Friday, July 20, 2007

MUSTARD: This verstaile herb can be plastered on hot dogs for flavor or on to chests to alleviate congestion.

Pinched in curries, slathered on hotdogs, plastered on chests, or chopped into stir-fries, mustard has been recognized throughout the ages as one of the most diverse (and common) additions to both the dinner table and the medicine cabinet. It has been used in the Indus Valley since ancient times. The Sumerians ate the greens, and Aesclepius, the Greek god of medicine, and Ceres, goddess of agriculture and seeds, are said to have introduced mustard to humankind.

The Romans pounded the seeds and mixed them with wine for the beginnings of the prepared mustard we know today. In fact, the English word "mustard" is derived from two Latin words, mustum ardens, meaning "burning must," and must referring to the name for fermenting grape juice. Mustard grew in popularity during the Middle Ages, and by the 17th century, France had become the center of mustard-preparing activity. Dijon was granted exclusive mustard manufacturing rights in 1634.

Mustard Medicine

For as long as mustard has spiced our food, it has also been an important item in our medicine cabinets. When mixed with warm water, the powdered seeds react to form an essential oil that releases heat. The active ingredients are an enzyme, myrosin, and a glycoside, sinallein. Mustard is known to herbalists as a good laxative and a treatment for bronchitis, pleurisy, hypothermia, and as a gargle to relieve sore throats. In the classic herbal Back to Eden, Jethro Kloss suggests using it in a foot bath to increase circulation in the feet.

Mustard plasters have been used as home treatments for congestion for many years. One recipe calls for one part mustard powder to four parts whole wheat flour mixed with enough warm water to make a paste. The theory is that irritating the skin will draw blood to the surface and relieve inflammation in deeper tissue. Mustard users are cautioned against spreading the paste directly on the skin as it will cause the skin to blister. Rather, spread the paste on paper or lint cloth and lay it against the chest until the skin turns a rosy color. Remove the plaster to let the skin cool and then repeat. Adding egg white to the mixture will reduce the chance of blistering.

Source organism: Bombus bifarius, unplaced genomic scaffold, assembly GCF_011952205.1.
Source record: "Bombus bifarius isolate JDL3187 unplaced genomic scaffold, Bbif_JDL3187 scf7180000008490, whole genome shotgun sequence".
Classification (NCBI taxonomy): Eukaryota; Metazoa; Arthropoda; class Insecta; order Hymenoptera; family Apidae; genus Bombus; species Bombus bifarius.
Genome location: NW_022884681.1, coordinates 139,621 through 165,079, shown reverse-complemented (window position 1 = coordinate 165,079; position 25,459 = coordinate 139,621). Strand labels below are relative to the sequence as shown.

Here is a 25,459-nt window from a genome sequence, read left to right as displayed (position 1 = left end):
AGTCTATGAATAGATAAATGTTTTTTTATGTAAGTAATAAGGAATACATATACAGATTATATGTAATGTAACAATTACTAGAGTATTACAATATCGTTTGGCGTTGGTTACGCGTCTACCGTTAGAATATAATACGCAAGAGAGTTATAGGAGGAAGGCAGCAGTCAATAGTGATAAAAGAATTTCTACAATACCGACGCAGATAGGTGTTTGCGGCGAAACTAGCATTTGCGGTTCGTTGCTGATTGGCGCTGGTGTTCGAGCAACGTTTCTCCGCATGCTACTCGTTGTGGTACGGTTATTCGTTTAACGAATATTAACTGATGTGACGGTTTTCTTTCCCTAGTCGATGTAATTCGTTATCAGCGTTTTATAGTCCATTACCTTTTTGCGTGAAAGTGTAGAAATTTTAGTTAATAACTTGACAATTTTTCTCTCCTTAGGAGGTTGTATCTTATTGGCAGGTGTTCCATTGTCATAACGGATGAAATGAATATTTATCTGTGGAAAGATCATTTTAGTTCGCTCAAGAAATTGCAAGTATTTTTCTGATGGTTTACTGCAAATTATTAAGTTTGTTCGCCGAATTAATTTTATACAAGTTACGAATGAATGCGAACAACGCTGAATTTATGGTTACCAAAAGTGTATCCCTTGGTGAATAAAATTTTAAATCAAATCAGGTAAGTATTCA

Mustard has also been used to treat sprains and rheumatic joints, headaches, and toothaches. A very small amount is said to stimulate the appetite and aid digestion, but this must be used with care as too much can be an irritant.

Spice Up Your Meal

Photo of Mustard Herb But suppose you don't ache. Suppose you'd rather savor the flavor of mustard than use it for medicine. Eat on! But don't limit yourself to the bright paste we smear on hot dogs. Branch out and try something new. Mustard seeds themselves come in a variety of "pungencies"-white mustard (Brassica alba) is considered mildly pungent, whereas black mustard (Brassica nigra or Sinapis nigra) is strongly pungent. White and yellow mustard seeds are used whole in pickling and chutneys. Black mustard seeds are often used in Indian dishes and are heated until they pop resoundingly. The French use brown mustard in their creations, whereas Southerners prefer to grow the brown mustard (Brassica juncea) for its greens, which are also popular in Asian stir-fries.